Female cats will often roll around on the ground when they’re on heat or after mating. It’s a behavior that’s probably triggered by hormones and is a female cat’s way of scent marking her territory with pheromones (chemical messengers) that signal to a male cat that she’s ready to be mated. Humans cannot smell these pheromones but male cats can detect them from great distances away!
When a female cat rolls on her back after mating, it could be that she is trying to remove the scent of the male cat that’s just mated her before finding another male cat to mate with. Multiple matings increase a cat’s chance of successful conception.
If you do not want kittens, then take your cat to the veterinarian to get her spayed as soon as possible. Spaying your female cat will also prevent her from coming into heat and can help eliminate annoying behaviors, such as scent marking and excessive vocalization when she’s in heat.
Also Read: Cat In Heat: Signs, Symptoms & Care
8. They’re Reacting To Catnip
If you’ve ever given your cat some catnip or a catnip toy, then you might have seen the entertaining response that ensues. Catnip induces a sense of euphoria that will often cause cats to roll about on their backs, start drooling, or even have a bout of hyperactivity. All cats react slightly differently and not all cats are sensitive to the effects of catnip. Why don’t you try giving your cat some and seeing what happens?
9. They’re Preparing To Defend Themself
Look at the context of the situation. If your cat is feeling threatened by another predator, they might roll on their back with their claws extended and their teeth bared. They might even be hissing. This is an act of aggression rather than a demonstration of trust.
Some cats that are particularly frightened at the vets might do this with people to try and get them to back off! This type of roll onto the back will appear very different from the one your cat gives you when they are pleased to see you!
Should I Stroke My Cat’s Tummy When They Roll On Their Back?
Most cats don’t enjoy their tummy being touched. Even if your cat rolls onto their back and shows you their belly, this is rarely an invitation to stroke it, and be aware that you might get scratched or bitten if you try!
There are a few pet cats that will allow you to stroke their belly for short periods of time, but even these cats are probably tolerating it rather than actually enjoying it. If your cat does enjoy a belly rub, you should feel privileged as this is a demonstration that they trust you completely.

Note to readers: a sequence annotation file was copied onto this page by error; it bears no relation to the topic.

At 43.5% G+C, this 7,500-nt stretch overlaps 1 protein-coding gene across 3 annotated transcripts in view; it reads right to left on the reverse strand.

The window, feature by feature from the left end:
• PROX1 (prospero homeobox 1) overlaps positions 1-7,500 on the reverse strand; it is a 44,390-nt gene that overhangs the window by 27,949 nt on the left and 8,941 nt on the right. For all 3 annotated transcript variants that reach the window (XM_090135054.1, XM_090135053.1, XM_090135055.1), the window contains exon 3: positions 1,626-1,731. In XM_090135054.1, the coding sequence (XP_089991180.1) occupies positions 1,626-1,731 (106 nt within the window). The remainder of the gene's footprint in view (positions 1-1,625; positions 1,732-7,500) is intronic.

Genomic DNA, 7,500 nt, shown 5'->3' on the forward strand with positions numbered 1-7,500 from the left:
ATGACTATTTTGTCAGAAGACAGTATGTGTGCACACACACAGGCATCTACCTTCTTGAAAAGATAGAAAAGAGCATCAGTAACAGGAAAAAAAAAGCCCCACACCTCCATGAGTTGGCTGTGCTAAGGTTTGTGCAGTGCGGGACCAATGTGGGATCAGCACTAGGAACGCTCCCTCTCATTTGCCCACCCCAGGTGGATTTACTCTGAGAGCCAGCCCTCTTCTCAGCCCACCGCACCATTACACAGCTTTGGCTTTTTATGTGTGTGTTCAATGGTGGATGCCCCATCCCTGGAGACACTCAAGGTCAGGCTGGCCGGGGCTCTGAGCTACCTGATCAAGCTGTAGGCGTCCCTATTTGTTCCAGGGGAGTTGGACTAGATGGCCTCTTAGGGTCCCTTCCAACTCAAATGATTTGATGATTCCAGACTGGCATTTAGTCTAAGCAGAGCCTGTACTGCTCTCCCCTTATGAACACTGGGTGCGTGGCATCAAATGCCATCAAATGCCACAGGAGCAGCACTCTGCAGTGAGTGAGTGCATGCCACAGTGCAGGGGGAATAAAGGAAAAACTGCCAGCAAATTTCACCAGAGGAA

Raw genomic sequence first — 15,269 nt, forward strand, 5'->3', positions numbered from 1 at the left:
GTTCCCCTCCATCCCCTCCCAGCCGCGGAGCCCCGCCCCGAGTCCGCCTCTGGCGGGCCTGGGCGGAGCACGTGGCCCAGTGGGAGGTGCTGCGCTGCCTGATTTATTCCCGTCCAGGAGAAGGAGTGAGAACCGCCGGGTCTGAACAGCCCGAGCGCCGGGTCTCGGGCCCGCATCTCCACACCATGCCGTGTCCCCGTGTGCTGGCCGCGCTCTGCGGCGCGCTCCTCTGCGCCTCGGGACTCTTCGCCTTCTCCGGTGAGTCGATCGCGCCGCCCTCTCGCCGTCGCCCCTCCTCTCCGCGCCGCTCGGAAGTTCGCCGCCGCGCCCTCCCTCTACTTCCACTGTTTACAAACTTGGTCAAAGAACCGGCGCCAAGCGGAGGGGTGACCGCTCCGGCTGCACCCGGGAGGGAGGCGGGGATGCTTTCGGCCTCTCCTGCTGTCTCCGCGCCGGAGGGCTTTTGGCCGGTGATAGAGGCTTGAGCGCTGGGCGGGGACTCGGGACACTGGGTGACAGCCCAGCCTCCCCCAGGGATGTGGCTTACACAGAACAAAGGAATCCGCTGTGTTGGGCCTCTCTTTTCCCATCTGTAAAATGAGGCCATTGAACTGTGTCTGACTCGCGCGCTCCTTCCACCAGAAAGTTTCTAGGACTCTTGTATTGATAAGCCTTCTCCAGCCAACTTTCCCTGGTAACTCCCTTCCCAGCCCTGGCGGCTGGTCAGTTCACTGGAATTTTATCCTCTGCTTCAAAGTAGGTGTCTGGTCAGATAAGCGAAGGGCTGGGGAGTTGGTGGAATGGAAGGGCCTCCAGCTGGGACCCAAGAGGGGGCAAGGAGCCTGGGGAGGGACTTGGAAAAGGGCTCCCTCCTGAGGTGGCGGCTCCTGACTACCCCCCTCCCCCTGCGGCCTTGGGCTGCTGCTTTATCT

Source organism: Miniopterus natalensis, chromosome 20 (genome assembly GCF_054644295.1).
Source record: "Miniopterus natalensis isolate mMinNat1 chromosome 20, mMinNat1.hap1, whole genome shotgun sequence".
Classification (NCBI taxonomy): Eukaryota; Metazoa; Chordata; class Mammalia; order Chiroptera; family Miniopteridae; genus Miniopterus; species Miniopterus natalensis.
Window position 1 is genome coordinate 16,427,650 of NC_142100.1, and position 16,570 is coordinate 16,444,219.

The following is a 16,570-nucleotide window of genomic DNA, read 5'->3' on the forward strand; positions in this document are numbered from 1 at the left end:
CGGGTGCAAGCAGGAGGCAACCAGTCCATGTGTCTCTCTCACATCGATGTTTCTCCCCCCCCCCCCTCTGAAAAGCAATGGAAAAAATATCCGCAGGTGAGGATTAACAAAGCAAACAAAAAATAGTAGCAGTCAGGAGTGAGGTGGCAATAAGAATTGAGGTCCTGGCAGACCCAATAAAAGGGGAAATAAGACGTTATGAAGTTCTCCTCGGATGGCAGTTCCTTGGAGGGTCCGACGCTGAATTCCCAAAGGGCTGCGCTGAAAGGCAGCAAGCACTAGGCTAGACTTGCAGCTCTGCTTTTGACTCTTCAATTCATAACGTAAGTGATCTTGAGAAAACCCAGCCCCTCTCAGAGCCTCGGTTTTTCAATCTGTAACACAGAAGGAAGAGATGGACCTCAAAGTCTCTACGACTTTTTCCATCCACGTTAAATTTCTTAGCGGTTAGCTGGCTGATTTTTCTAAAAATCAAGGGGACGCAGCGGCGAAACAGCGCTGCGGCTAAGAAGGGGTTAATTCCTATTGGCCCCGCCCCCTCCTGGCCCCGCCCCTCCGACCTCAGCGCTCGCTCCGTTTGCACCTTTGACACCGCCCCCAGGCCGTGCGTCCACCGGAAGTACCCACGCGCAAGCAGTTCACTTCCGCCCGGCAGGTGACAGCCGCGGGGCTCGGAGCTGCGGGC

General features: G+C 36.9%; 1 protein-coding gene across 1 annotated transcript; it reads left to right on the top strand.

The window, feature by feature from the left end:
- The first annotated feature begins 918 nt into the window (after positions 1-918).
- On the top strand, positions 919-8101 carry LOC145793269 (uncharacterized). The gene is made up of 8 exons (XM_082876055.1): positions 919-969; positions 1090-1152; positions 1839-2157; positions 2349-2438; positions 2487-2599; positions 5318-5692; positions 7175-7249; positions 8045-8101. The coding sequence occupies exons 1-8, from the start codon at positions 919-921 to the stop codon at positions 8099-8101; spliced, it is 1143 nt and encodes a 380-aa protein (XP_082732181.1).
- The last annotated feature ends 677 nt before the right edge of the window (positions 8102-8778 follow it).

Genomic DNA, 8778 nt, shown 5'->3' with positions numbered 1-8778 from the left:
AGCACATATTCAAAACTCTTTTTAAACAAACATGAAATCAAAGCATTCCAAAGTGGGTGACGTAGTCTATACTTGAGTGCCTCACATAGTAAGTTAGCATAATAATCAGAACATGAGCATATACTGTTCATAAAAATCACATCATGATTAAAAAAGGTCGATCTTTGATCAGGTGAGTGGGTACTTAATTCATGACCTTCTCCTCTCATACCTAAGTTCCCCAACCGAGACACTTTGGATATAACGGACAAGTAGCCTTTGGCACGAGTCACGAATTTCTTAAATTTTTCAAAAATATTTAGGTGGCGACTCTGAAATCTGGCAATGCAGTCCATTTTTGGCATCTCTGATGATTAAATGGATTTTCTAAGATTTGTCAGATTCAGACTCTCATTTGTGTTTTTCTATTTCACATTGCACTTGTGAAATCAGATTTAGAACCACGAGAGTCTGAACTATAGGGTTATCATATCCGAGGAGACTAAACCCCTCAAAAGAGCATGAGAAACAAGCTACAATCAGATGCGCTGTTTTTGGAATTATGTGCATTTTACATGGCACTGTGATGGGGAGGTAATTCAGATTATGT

What If My Cat Doesn’t Roll On Their Back?
Some domestic cats will roll on their back more frequently than others. If you don’t notice that your cat rolls onto their back when they sees you, it’s probably just that they express themself in a different way, such as rubbing around your legs, giving you a head butt, or standing with their back arched.
Cats are all individuals and just like people, they can have very different personality traits and behaviors. If you have an old cat that used to roll on their back but now doesn’t, this could be one of the symptoms of arthritis so take them to your veterinarian for a checkup.
As you can see, there are many reasons that your cat might roll around on her back. Look at the context of the situation and pay attention to when and where your cat is rolling on their back and it’ll give you the clues you need to work out why they’re doing it. As cute and tempting as that fluffy belly might look though, remember the golden rule—you can look but don’t touch!
Also Read: Why Does My Cat Bite Me When I Pet Her?
Frequently Asked Questions
Why do cats roll on their back when they see you?
One of the most common reasons is that they are pleased to see you! Showing you their belly means that they trust you and feel safe in your company. Your cat might also be feeling playful and trying to encourage you to interact with them.
Do cats like their belly being rubbed?
Most cats do not like their belly being rubbed and may scratch or bite you if you try to stroke it. A cat’s belly is a very sensitive area and it is natural for them to try and protect it. Some cats might tolerate their belly being rubbed for a short while but very few cats actually enjoy it.
What does it mean when a cat lets you rub her belly?
If your cat lets you rub their belly, then it’s a sign that they trust you completely. A cat’s belly is a very sensitive area and it is natural for them to try and protect it. Some cats might tolerate their belly being rubbed for a short while and when they’ve had enough they might bat you away or try and bite your hand.